If you look online, you’ll find plenty of videos of people using trampolines to perform impressive stunts. This is exactly the sort of thing your children want to imitate, even though they really shouldn’t. It’s hard to stop them if you aren’t supervising them every moment… but there is one method that’s usually reliable: Offer to let them take classes.
When you get the trampoline, flat-out ask your child if they have any interest in stunts, acrobatics, and other fancy maneuvers. Make it clear that you’re not judging that desire as wrong because kids will often say ‘no’ if they worry that you’re not going to let them jump. Instead, explain that you just want to be sure they’re safe, and you’re willing to enroll them in a class that can teach them how to do stunts.
If you’re supportive, rather than judgmental, your children are more likely to tell the truth and be honest about what they’d like to do on the trampoline.
#8: Teach Your Children To Move Things Out From Under The Trampoline
The area beneath a trampoline should always be kept clear of pets, toys, friends, and anything else a child could land on. Instead of checking every time, though, teach your children to clean under the trampoline.
Most of them learn quickly, especially if you can turn it into a habit. Try emphasizing the way that landing on something under the trampoline can take their fun away. If they lose their balance, they may come crashing down in a way that makes it hard to continue, and that’s exactly what most of them want to avoid.
#9: Children Under 6 Don’t Get To Jump
Kids that are too young cannot use a full trampoline safely. This isn’t a matter of training or experience – they just haven’t developed enough to fully control their jumping. If they keep expressing interest, buy or borrow a miniature trampoline for them to use. These are far more child-friendly and allow for some of the fun of bouncing without the power of a full trampoline.
Mini trampolines also tend to come with extremely high nets, adding to the safety.
#10: Teach Kids To Land In The Center
The center is easily the safest point of the trampoline. In fact, unless they do something particularly strange, kids will almost never fall off after jumping from the middle. The edges – where there are less bounce and more resistance – are where the real threats lie.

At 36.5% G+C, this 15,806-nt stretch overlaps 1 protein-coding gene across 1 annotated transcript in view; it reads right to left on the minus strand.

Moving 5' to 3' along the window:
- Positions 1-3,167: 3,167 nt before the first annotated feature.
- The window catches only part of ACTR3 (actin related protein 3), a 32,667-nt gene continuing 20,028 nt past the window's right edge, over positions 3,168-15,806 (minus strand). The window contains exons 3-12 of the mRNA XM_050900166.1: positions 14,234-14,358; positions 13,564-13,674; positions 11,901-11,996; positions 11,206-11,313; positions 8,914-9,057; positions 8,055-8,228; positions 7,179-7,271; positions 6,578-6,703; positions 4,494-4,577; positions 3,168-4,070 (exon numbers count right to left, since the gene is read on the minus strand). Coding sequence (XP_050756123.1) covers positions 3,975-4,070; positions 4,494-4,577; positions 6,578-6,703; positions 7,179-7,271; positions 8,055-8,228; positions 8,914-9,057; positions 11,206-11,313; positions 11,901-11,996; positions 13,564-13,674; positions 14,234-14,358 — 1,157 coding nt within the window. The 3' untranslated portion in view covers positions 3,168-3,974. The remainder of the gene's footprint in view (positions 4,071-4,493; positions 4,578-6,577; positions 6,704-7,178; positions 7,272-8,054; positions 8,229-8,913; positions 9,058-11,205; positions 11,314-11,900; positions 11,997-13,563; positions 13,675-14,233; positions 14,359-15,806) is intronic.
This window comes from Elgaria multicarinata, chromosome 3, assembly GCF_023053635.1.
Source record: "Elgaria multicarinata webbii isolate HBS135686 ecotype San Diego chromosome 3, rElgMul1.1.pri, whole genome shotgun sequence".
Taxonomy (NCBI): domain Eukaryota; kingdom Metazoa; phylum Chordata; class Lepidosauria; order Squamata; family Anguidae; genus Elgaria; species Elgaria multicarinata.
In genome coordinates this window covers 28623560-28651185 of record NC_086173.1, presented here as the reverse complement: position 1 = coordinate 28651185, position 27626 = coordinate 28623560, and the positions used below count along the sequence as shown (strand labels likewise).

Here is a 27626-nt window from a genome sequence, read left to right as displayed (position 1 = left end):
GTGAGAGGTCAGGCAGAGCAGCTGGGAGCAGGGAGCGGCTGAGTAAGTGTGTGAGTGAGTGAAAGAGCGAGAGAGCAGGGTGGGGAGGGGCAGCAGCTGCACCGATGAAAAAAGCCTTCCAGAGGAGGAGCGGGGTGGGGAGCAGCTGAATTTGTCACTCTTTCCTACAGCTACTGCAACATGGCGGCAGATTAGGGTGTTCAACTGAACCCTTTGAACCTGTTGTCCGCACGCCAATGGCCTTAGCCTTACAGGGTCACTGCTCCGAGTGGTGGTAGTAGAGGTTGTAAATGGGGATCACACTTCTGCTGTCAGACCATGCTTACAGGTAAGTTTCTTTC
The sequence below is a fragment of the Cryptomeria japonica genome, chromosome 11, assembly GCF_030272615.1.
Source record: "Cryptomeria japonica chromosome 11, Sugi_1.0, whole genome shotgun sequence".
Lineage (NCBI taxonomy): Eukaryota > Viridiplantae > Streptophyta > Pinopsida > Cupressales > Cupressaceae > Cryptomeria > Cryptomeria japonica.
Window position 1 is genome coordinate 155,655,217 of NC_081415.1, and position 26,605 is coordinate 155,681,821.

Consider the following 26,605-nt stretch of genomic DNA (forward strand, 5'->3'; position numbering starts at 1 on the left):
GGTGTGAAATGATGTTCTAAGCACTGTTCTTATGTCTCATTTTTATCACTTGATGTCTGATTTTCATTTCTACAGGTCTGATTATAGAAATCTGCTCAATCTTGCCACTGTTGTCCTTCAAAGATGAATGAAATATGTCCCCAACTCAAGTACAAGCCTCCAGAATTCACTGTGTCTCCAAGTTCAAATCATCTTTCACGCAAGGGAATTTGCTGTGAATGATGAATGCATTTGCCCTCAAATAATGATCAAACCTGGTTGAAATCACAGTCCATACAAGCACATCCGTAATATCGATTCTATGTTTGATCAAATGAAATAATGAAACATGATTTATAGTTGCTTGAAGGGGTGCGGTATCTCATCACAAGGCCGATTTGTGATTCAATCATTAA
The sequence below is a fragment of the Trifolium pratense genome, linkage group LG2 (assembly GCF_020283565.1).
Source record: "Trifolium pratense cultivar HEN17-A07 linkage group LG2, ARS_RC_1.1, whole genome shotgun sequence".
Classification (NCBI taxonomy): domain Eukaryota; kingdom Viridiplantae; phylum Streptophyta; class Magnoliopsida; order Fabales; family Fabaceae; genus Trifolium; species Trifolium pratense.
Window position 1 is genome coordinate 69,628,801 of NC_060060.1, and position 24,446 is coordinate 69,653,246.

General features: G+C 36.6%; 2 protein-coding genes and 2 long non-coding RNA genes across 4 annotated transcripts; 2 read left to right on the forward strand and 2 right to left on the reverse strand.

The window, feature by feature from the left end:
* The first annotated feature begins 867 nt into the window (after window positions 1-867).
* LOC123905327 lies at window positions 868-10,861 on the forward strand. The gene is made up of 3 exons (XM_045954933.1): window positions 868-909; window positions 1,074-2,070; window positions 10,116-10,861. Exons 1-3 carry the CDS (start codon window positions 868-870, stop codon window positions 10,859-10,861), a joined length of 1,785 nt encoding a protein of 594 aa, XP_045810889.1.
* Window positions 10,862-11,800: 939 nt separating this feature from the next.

Try to avoid making this about what your kids can’t do, though. Instead, emphasize that the middle of the trampoline has the best bounce. If they want to go high – and most kids do – that’s where they should be. As long as they have a net around the outside, they should be just fine.
#11: Go To The Doctor First
No, not before every jumping session – that would be ridiculous. Your kids should visit the doctor before the first time they start jumping, though, just to be sure that their bones are strong enough to handle the stress of a trampoline session.
If you’re expecting to buy a trampoline in the future, this can be as easy as asking the doctor about it at their yearly checkup. For added fun, buy (or pick up) the trampoline just after visiting the doctor. This can turn what’s otherwise a boring trip into something more exciting than your kids ever expected.
(Alternatively, if you can’t fit it in the car, have one parent set the trampoline up while the other gets approval from the doctor – weather permitting, of course.)
#12: Parental Supervision Is Required
Children should never be allowed to use a trampoline without adult supervision. It helps if you put the trampoline somewhere you can easily see from inside the house. That makes it much more practical to keep an eye on them without having to interrupt your routine every time they want to play.
#13: Ensure They Wear Appropriate Clothing
Finally, be sure that all of your children are wearing appropriate clothing. In general, clothes that are too baggy or have strings hanging out (like many boys’ pants and shorts) are bad because they can get tangled in the springs. Having safety mats significantly reduces the chance of this, but it’s still possible for clothes to get caught on something, and it’s better to be as safe as possible.
Trampolines are fun, but only proper safety measures will ensure they remain fun for years to come.